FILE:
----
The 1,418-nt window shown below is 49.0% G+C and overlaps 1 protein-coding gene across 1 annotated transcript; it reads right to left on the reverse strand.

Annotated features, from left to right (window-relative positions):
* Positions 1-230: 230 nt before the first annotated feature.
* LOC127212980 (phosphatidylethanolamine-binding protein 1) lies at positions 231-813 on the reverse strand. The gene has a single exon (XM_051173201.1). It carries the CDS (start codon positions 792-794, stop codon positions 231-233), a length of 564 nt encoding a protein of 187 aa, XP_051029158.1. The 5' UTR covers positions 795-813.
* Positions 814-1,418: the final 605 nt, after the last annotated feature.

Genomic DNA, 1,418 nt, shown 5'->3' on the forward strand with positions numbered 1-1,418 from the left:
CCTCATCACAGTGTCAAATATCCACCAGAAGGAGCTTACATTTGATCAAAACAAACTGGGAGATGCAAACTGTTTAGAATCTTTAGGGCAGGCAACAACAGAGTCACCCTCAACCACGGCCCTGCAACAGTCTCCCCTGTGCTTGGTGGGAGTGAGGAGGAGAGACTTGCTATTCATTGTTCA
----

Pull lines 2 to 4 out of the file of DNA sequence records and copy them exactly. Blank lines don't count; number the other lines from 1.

Annotated features, from left to right (window-relative positions):
* Positions 1-230: 230 nt before the first annotated feature.
* LOC127212980 (phosphatidylethanolamine-binding protein 1) lies at positions 231-813 on the reverse strand. The gene has a single exon (XM_051173201.1). It carries the CDS (start codon positions 792-794, stop codon positions 231-233), a length of 564 nt encoding a protein of 187 aa, XP_051029158.1. The 5' UTR covers positions 795-813.